Those who don’t learn from history, as the old axiom goes, are destined to repeat it. In modern day America — where white supremacists are marching openly in the streets of Charlottesville, Holocaust denial has moved from the fringes of the internet to the center stage of political debate, actual Nazi’s are running for public office, and the numbers of those who survived the Shoah continue to dwindle — director John Kean’s powerfully orchestrated new film After Auschwitz: The Story of Six Women, could not be more timely. A tale of perseverance and rebirth, Kean’s doc works where so many other Holocaust films have failed by, yes, telling the survival stories of six very different, and charismatic women but, perhaps even more inspiring, fully illustrates how they built new lives and new histories in post-war America.
As the former associate director of a Jewish film festival, I have seen a fair share of Holocaust-related documentaries. Often these films fall into several familiar tropes including the reunion of long-lost family members, the exploration of pre-war European Jewish communities, tales of righteous gentile saviors, and the like. Quite often, films of this ilk can come off as personal passion projects with a little universal appeal or, conversely, maudlin tales that take in too much history in their effort to drive home larger truths. The best of these — Claude Lanzmann’s epic Shoah, Marcel Ophul’s masterful The Sorrow and the Pity, and Alain Resnais’ groundbreaking Night and Fog — succeed in large part because they are able to explain the unfathomable by focusing on the individual narratives of those who survived. In choosing to frame his film around six women — both before and especially after the Holocaust — Kean’s After Auschwitz is at once empathetic, relatable, and uplifting.
The six protagonists in the film — Eva Beckmann, Rena Drexler, Renee Firestone, Erika Jacoby, Lili Majzner, and Linda Sherman — had little in common prior to the war. They were from Czechoslovakia, Holland, Poland, and Hungary; religious and non-religious; from prosperous and poor backgrounds. But in Hitler’s Germany, they were seen collectively as Jews and as such were marked for extermination. The filmmaker introduces us to each of these older yet still vibrant women and gives them ample space to unspool their stories. Early on, the film is indeed punctuated with images of Auschwitz but does not fixate on the horrors that occurred there. When each of these women describes what happened after they were freed from bondage is when the story really hits its stride.
“…telling the survival stories…fully illustrate how they built new lives and new histories in post-war America.”
Some tried to return to their pre-war homes, only to find an angry populace who — having stolen Jewish families’ lands and goods — refused to help their former neighbors, chased them off, and in some cases threatened them with violence and death. “I thought I was going to go back to the same place that I left but everything had changed,” remarks one of the women. “Everything was upside down.” In a bitter twist irony, many of these survivors found themselves forced to return to displacement camps in Germany where they anxiously looked for any of their friends or relatives who had made it out of the camps alive. Without a future in Europe, Eva, Rena, Renee, Erika, Lili, and Linda all emigrated to the United States. (As a 1940s era newsreel announced that “America opens her heart to those who yearn for life, liberty and the pursuit of happiness” played, I could feel the anger rising in my chest as I reflected upon how — a mere 70 years later — many in our nation are instead denigrating those fleeing violence and calling for curbs on immigration.)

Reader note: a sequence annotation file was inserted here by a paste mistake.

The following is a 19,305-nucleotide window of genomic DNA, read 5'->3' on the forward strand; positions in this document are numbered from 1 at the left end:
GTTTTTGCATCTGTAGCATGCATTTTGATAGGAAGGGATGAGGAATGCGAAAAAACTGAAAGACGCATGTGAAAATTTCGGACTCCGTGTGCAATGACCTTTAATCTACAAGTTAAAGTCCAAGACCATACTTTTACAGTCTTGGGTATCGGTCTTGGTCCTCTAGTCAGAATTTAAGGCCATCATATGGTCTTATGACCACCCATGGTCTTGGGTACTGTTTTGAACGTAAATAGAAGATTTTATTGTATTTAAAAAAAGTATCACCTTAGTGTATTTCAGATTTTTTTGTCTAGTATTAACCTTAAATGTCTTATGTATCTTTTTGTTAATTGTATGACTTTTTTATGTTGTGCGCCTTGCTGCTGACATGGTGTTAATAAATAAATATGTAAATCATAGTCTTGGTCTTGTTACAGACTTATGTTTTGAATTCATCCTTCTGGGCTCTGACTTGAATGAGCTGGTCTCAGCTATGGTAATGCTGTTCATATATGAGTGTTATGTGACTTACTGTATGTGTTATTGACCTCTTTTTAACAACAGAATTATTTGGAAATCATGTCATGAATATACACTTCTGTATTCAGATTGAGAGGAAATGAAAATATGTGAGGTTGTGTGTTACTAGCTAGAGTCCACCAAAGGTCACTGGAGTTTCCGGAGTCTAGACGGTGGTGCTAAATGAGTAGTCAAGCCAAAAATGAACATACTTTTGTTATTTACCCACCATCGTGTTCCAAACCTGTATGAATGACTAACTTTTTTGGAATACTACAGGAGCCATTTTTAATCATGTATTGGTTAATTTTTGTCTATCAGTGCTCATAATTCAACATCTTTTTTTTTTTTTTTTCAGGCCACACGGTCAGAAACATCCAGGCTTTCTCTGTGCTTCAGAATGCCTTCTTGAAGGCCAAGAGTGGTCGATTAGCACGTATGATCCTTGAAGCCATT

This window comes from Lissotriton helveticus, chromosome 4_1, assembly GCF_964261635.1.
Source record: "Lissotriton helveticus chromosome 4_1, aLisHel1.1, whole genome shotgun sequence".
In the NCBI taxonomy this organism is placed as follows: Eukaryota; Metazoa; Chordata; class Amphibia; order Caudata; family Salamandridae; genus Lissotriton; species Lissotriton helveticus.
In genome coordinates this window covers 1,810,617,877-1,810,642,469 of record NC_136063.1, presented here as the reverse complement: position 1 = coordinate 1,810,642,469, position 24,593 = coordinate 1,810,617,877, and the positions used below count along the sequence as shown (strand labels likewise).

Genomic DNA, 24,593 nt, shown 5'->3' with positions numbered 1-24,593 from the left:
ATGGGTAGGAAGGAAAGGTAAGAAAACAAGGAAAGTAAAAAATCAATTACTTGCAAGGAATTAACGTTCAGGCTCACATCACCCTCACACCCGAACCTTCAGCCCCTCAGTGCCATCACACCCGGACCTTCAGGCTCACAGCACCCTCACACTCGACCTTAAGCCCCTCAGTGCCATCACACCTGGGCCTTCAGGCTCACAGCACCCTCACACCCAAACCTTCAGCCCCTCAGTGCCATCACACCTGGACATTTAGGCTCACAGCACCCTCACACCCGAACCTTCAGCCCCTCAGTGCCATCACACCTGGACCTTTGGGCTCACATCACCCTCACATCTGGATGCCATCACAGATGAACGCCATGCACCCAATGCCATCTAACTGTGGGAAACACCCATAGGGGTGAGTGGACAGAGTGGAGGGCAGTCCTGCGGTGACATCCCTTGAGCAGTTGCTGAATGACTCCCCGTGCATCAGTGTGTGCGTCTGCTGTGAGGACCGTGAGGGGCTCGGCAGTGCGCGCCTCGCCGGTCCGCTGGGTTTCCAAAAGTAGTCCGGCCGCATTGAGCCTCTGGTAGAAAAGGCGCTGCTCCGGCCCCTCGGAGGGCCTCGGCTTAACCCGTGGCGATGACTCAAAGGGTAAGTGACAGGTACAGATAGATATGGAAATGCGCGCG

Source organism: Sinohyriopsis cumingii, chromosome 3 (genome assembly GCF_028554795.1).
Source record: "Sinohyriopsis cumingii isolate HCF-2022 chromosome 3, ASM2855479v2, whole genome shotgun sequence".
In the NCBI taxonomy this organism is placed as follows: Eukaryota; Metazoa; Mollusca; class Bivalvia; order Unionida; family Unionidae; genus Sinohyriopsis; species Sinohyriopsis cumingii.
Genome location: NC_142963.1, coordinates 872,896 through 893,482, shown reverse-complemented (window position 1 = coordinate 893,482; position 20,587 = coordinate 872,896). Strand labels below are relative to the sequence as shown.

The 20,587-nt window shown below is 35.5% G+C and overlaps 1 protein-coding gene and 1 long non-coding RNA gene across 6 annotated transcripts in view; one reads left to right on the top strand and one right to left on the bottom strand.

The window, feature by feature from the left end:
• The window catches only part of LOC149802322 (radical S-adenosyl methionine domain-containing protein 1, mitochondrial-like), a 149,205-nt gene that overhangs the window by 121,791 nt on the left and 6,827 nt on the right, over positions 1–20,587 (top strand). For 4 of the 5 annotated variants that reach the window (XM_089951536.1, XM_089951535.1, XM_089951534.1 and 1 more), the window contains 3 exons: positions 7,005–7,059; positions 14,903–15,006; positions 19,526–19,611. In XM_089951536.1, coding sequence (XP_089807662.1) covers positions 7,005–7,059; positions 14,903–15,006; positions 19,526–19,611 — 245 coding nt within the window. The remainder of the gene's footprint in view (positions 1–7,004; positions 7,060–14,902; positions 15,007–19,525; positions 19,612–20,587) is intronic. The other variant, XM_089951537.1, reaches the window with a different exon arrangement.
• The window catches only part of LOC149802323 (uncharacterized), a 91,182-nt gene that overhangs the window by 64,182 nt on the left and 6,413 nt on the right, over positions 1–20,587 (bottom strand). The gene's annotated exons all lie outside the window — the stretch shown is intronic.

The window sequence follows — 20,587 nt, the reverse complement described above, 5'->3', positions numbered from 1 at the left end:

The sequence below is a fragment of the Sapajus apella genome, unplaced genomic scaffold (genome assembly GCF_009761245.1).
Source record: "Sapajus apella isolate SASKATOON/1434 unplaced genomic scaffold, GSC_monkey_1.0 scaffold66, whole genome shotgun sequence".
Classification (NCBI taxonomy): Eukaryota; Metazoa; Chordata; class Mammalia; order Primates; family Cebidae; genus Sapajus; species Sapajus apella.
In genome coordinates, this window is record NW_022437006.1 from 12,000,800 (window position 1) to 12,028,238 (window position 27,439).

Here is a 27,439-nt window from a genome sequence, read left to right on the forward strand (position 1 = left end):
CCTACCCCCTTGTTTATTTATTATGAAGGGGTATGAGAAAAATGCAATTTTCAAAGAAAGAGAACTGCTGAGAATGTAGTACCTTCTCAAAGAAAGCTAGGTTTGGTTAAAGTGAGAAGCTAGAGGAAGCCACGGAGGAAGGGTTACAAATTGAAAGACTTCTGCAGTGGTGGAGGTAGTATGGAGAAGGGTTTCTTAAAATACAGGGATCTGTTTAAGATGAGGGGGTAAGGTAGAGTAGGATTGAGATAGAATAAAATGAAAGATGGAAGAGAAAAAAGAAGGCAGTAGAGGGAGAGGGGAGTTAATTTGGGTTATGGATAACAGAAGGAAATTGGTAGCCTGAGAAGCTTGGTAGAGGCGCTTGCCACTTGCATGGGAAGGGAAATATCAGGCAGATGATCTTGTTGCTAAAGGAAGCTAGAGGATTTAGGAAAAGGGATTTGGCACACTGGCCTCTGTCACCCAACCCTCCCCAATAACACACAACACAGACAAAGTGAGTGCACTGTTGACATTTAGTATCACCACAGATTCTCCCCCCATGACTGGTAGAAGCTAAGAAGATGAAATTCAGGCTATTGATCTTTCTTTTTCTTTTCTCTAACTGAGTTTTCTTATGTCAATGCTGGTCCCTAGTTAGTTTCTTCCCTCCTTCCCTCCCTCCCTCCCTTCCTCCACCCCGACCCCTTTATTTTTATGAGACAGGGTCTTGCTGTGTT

After stops in other cities along the way, all six women ultimately made their way to the fabled land of milk and honey that is California. And there, in the Golden State, they earnestly began rebuilding their lives. Through flashbacks, family photos and super 8mm home movies, the viewer is allowed into their lives as they married, raised families, pursued careers, and generally tried to integrate into the so-called American melting pot. Perhaps surprisingly, they very seldom, if at all, talked about their past ordeals in the camps — even with other survivors. “You can’t mourn when you want to live,” says one of the women. Yet, as anyone who has experienced trauma knows, issues — especially of this magnitude — cannot be swept aside or simply forgotten.
It was only when the American media began portraying the Holocaust in film and television — the “Holocaust” mini-series, Night and Fog, and Schindler’s List were a particular turning points identified by the protagonists — and some traveled back to the camps years later, that many of these women began speaking out about their experiences. And, in so doing, they really began to heal. Yet, trapped between the past the present, Europe and America, I got the sense that the larger ideas of serenity and “home” sadly remained elusive for many of these women.
It must be noted that the filmmakers mix a lot into the narrative, including anecdotes about the Kennedy assassination, the civil rights movement, homelessness, Darfur, Cambodia, and other tragic elements of American and global history. While the reasons for including these issues makes larger historic sense, they ultimately felt tacked on, diminishing and slowing the story.
Despite this minor quibble, After Auschwitz: The Story of Six Women is beautifully shot, crisply edited and scored, and directed with purpose and clarity. The documentary is an affecting, tender, and moving work of filmmaking that deserves a wide audience, especially in post-fact America.
After Auschwitz: The Story of Six Women (2018) Directed by Jon Kean. Written by Deborah Blum and Jon Kean. With Eva Beckmann, Rena Drexler, Renee Firestone, Erika Jacoby, Lili Majzner, and Linda Sherman.
4 out of 5 stars